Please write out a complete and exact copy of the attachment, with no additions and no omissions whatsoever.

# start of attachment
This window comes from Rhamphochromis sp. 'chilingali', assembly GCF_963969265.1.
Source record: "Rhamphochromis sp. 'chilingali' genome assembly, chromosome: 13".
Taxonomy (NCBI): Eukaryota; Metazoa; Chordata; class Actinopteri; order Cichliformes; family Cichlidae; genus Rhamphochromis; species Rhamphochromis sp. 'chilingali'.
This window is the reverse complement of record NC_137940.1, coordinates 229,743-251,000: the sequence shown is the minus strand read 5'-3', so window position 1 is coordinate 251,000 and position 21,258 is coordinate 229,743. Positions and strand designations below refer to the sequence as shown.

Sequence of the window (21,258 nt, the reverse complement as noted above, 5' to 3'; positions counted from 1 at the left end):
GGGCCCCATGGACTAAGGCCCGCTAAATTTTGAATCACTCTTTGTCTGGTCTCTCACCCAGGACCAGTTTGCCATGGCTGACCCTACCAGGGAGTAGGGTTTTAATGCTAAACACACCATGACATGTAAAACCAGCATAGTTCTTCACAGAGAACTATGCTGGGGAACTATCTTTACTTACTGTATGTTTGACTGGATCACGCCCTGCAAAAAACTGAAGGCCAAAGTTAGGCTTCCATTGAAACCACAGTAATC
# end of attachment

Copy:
This window comes from Rhamphochromis sp. 'chilingali', assembly GCF_963969265.1.
Source record: "Rhamphochromis sp. 'chilingali' genome assembly, chromosome: 13".
Taxonomy (NCBI): Eukaryota; Metazoa; Chordata; class Actinopteri; order Cichliformes; family Cichlidae; genus Rhamphochromis; species Rhamphochromis sp. 'chilingali'.
This window is the reverse complement of record NC_137940.1, coordinates 229,743-251,000: the sequence shown is the minus strand read 5'-3', so window position 1 is coordinate 251,000 and position 21,258 is coordinate 229,743. Positions and strand designations below refer to the sequence as shown.

Sequence of the window (21,258 nt, the reverse complement as noted above, 5' to 3'; positions counted from 1 at the left end):
GGGCCCCATGGACTAAGGCCCGCTAAATTTTGAATCACTCTTTGTCTGGTCTCTCACCCAGGACCAGTTTGCCATGGCTGACCCTACCAGGGAGTAGGGTTTTAATGCTAAACACACCATGACATGTAAAACCAGCATAGTTCTTCACAGAGAACTATGCTGGGGAACTATCTTTACTTACTGTATGTTTGACTGGATCACGCCCTGCAAAAAACTGAAGGCCAAAGTTAGGCTTCCATTGAAACCACAGTAATC